This book has come the closest to describing a mystical experience I myself had– which I think is nearly impossible to do since I think mystical experiences are ineffable.
But here’s the passage, which I think is simply beautiful. I don’t even think it needs any context.

A man in the boreal north lies on his back on the ground at down. his head extends from his one-man tent, facing upward. Five thin cylinders of white spruce register the breeze above him. Gravity is nothing. The evergreen tips stretch and scribble on the morning sky. He’s ever really thought about the many miles a tree travels, in smallest cursive increments, each hour of every day. Forever in motion, these stationary things.

The man with his head sticking out of the tent asks himself: What are those treetops like? They’re like the cog-toothed drawing toy, spinning out surprise patterns from the simplest nested cycles. They’re like the tip of a Ouija planchette, taking dictation from beyond. They are, in fact, like nothing but themselves. They are the crowns of five white spruces laden with cones, bending in the wind as they do every day of their existence. Likeness is the sole problem of men.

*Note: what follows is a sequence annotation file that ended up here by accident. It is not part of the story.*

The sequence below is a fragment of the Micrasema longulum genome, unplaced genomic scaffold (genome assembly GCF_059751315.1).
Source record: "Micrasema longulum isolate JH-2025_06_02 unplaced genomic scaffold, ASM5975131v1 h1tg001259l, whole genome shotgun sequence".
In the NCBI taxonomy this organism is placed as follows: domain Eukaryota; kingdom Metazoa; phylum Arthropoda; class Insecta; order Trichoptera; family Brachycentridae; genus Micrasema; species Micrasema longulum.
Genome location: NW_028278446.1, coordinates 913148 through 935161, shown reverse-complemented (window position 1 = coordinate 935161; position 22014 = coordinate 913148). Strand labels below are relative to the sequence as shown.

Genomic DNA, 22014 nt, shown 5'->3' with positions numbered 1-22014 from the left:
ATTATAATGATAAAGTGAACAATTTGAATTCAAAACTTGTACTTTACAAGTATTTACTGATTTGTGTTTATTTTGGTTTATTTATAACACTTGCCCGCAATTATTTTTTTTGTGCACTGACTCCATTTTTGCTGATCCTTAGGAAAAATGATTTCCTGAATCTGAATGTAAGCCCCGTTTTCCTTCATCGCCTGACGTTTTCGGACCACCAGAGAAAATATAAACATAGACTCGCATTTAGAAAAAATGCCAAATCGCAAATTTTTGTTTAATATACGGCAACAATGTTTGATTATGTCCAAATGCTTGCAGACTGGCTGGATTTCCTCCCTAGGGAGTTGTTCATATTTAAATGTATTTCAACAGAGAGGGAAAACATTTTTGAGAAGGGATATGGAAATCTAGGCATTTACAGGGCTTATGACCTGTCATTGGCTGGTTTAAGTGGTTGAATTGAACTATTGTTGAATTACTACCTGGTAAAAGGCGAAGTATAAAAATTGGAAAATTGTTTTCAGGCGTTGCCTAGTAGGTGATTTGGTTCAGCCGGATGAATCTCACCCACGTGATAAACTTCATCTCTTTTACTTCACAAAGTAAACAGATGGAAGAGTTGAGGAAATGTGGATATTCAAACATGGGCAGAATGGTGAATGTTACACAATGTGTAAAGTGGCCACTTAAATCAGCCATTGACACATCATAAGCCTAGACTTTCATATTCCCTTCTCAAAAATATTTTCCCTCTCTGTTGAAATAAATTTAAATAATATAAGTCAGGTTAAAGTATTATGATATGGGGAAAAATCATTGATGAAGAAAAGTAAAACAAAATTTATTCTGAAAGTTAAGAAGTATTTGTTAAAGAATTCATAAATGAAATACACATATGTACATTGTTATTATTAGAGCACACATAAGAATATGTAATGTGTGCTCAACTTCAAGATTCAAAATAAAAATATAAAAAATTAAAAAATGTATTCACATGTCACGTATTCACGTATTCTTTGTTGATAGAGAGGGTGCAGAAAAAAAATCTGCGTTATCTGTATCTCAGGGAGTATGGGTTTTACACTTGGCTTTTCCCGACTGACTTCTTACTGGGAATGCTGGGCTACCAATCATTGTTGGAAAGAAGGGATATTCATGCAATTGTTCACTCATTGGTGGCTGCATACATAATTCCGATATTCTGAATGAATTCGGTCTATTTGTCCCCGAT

But the spruces pour out messages in media of their own invention. They speak through their needles, trucks, and roots. They cord in their own bodies the history of every crisis they’ve lived through. The man in the tent lies bathed in signals hundred of millions of years older than his crude senses. And still he can read them.

The five white spruces sign the blue air. They write: Light and Water and a little crushed stone demand long answers. Nearby lodge poles and jack pines demur: Long answers need long time. And long time is exactly what’s vanishing.

The black spruces down the drumlin put it bluntly: Warm is feeding on warm. The permafrost is belching. The cycle speeds up.

Farther south, broad leaves agree. Noisy aspens remnant birches, forests of cottonwood and poplars, take up the chorus: The world is turning a new thing.

The man rolls over onto his back, face-to-face with the morning sky. The messages swarm him. Even here, homeless, he thinks: Nothing will be the same.

The spruces answer: Nothing has even been the same.

We’re all doomed, the man thinks.

We have always all been doomed.

But things are different this time.

Yes, You’re here.

The man must rise and get to work, as the trees are already doing. His work is almost done. He’ll strike camp tomorrow, or the day after. But this minute, this morning, he watches the spruces writing and thinks, I wouldn’t need to be so very different for sun to seem to be about sun, for green to be about green, for joy and boredom and anguish and terror and death to all be themselves, beyond the need for any killing clarity, and then this- this, the growing right of light and water and stone– would take up all of me, and be all the words I need.

The Overstory, A Novel, Richard Powers